Clore Leadership Programme
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The Case Approach

Clore 14 Fellow Rishi Coupland argues that there is an undervalued, new and separate category of innovative projects that has become more visible in recent years: CASE Projects

Rishi Coupland
Rishi Coupland

Innovation has, for some time, been associated with the arts sector in the UK. This was acknowledged in the 2018 report by NESTA, entitled Experimental Culture: “UK arts and cultural organisations, and the artists and practitioners that work in and around them, have a reputation for producing bold, exciting and often highly innovative work.”

Despite this acknowledged track record in innovation and experimentation, there have been drivers for cultural institutions and artists to ‘up their game’ further, particularly around 2008 with the publication of the The McMaster Report. In 2009, things developed further when NESTA enabled the better monitoring of innovation, by creating a working definition of innovation categories: “There are four categories of innovation common to cultural institutions. These are innovation in: audience reach, art form development, value creation, and business management and governance.”

Arguably, since then the arts sector has increased innovation within all the categories defined by NESTA. The 2012 Olympics opening ceremony and the poppies installation at the Tower of London are notable examples of art form innovation. ‘Audience reach’ innovation has resulted in increased theatre and opera audiences through cinema streaming. The BFI media player is an example of innovation in the area of value creation. And across all areas of the arts, we have, in recent years, seen the emergence of the social enterprise model, bringing new ideas of business management and governance.

However I argue that there is an undervalued, new and separate category of innovative projects that has become more visible in recent years, in response to societal and funding changes. In these projects, artists and institutions break their established creative processes in order to work with under-represented voices in society to create new, often disruptive projects. I call these CASE projects, as they have four key elements. CASE projects are always:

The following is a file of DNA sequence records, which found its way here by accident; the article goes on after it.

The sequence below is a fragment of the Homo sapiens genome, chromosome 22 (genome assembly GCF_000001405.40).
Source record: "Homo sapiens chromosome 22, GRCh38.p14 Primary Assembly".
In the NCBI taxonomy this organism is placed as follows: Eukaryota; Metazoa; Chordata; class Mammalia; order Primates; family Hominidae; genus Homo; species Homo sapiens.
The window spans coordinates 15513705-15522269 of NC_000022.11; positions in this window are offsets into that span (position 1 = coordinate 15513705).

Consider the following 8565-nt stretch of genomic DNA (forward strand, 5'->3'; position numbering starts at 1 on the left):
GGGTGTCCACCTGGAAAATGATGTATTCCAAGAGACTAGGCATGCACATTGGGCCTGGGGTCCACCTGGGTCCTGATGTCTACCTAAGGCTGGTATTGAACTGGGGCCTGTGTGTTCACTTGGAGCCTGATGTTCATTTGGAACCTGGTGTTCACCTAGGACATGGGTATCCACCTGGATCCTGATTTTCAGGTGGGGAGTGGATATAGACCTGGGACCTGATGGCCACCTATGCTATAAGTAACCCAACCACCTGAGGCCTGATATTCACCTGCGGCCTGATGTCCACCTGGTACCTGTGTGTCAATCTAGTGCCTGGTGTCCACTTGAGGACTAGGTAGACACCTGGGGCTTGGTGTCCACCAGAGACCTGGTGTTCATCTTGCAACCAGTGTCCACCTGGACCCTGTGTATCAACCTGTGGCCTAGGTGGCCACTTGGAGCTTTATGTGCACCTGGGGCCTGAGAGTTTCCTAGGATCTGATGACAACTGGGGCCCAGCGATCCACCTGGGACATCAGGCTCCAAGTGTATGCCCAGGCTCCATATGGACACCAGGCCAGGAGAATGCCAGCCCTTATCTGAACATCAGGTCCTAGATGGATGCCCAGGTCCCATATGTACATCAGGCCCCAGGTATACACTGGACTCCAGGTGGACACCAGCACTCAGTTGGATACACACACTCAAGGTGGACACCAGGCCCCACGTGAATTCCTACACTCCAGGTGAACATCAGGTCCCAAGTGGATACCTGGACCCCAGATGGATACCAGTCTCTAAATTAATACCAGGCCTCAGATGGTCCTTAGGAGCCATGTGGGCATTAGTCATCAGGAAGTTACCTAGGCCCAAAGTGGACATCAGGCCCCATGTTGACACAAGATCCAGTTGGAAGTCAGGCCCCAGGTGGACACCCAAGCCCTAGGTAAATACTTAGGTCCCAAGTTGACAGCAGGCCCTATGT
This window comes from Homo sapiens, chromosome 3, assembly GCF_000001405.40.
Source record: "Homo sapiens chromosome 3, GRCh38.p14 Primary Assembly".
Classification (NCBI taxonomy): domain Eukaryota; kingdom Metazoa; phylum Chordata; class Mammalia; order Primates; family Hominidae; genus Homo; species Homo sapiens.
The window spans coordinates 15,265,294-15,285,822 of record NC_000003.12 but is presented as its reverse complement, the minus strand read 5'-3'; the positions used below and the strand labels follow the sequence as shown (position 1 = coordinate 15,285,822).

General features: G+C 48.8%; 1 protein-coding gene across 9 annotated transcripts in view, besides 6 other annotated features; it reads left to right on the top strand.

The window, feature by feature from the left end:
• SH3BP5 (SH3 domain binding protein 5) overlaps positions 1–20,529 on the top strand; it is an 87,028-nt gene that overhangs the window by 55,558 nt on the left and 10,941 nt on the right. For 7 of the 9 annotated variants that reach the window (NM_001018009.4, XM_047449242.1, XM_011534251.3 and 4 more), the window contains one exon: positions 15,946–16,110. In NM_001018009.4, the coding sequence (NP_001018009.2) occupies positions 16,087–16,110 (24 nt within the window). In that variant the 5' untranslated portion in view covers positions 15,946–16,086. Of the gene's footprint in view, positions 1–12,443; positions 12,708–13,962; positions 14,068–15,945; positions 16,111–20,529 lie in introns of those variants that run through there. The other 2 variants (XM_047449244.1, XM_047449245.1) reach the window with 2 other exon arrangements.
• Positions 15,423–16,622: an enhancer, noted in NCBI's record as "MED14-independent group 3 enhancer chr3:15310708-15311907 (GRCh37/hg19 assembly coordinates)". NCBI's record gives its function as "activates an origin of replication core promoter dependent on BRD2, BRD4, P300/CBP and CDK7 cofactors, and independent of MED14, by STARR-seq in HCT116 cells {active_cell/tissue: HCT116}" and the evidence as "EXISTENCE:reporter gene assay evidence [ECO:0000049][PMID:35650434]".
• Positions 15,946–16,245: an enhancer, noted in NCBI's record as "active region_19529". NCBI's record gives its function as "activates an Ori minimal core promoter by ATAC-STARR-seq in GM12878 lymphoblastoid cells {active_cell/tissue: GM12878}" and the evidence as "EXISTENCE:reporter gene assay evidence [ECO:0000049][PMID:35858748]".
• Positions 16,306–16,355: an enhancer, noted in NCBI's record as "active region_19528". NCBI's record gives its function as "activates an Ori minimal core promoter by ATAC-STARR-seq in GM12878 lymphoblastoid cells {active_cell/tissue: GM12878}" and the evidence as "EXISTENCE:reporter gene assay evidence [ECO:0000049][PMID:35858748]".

Co-created with under-represented people,

Artist-enabled,
Socially impactful and
Experimental

Recent examples of projects and initiatives that I would fit under the category of CASE include the worldwide Science Gallery network, the Idea Stores in Tower Hamlets, Grayson Perry’s The Vanity of Small Differences, and the Galway Hospital project The Magician and the Swallow’s Tale. Additionally, recent Arts Council England (ACE) funded projects Change Makers and Creative People and Places enabled the creation of many of these societally focused projects around the UK.

Do we need this new name for innovation? What is distinctive about CASE projects?

It could be argued that we have always had this kind of creative project. Is this just another way of saying ‘Art which has social impact’?

The difference is that CASE projects have a more rigid definition. For example, it is possible to create social impact arts projects without the creative involvement of under-represented people, but CASE projects must have this creative involvement at their very heart. Similarly, social impact projects need not be experimental – they can be about tried-and-tested delivery – whereas CASE projects are always experimental and disruptive by definition. All CASE projects are social impact projects, but not all social impact projects are CASE projects.

Highlighting a key difference, I would argue that CASE projects have a great and unique power of innovation because they have under-represented voices at their creative heart – that is their innovative strength. This can be illustrated with two examples.

Firstly, in 2016, Birmingham Museums used funding from ACE’s Change Makers fund to support a placement for curator Sara Wajid. Wajid invited co-curators from under-represented, ethnic minority backgrounds to re-write and create some of the museum’s key interpretations, which they did, tackling issues of colonialism within the museum collection head-on. Not only did this result in creative disruption at the heart of Birmingham Museum’s creative process, it also engaged new audiences. Importantly, this project has led to the creation of an active ‘Decolonising the Museum’ movement.

A second example is the Little Inventors initiative in Sunderland. Artist Dominic Wilcox was asked by Cultural Spring, a creative organisation in Sunderland, to engage with children who were underprivileged in terms of access to creative learning. Funded by Creative People and Places, a scheme was devised where children created their own inventions, and these were then fabricated by local ‘makers’ and displayed in an exhibition. Although Wilcox is himself an inventor, in this project he was simply an enabler for the children's own creativity. The initiative was widely publicised by the global media and as a result, schoolchildren in South Korea have started uploading their own creations to the website, driven by their own initiative.

It’s interesting to note that for both these projects to happen, it was necessary for a totally new commissioning process to be created. CASE projects have a tendency to be disruptive, which is key to their power to create innovation. 

 
 
 

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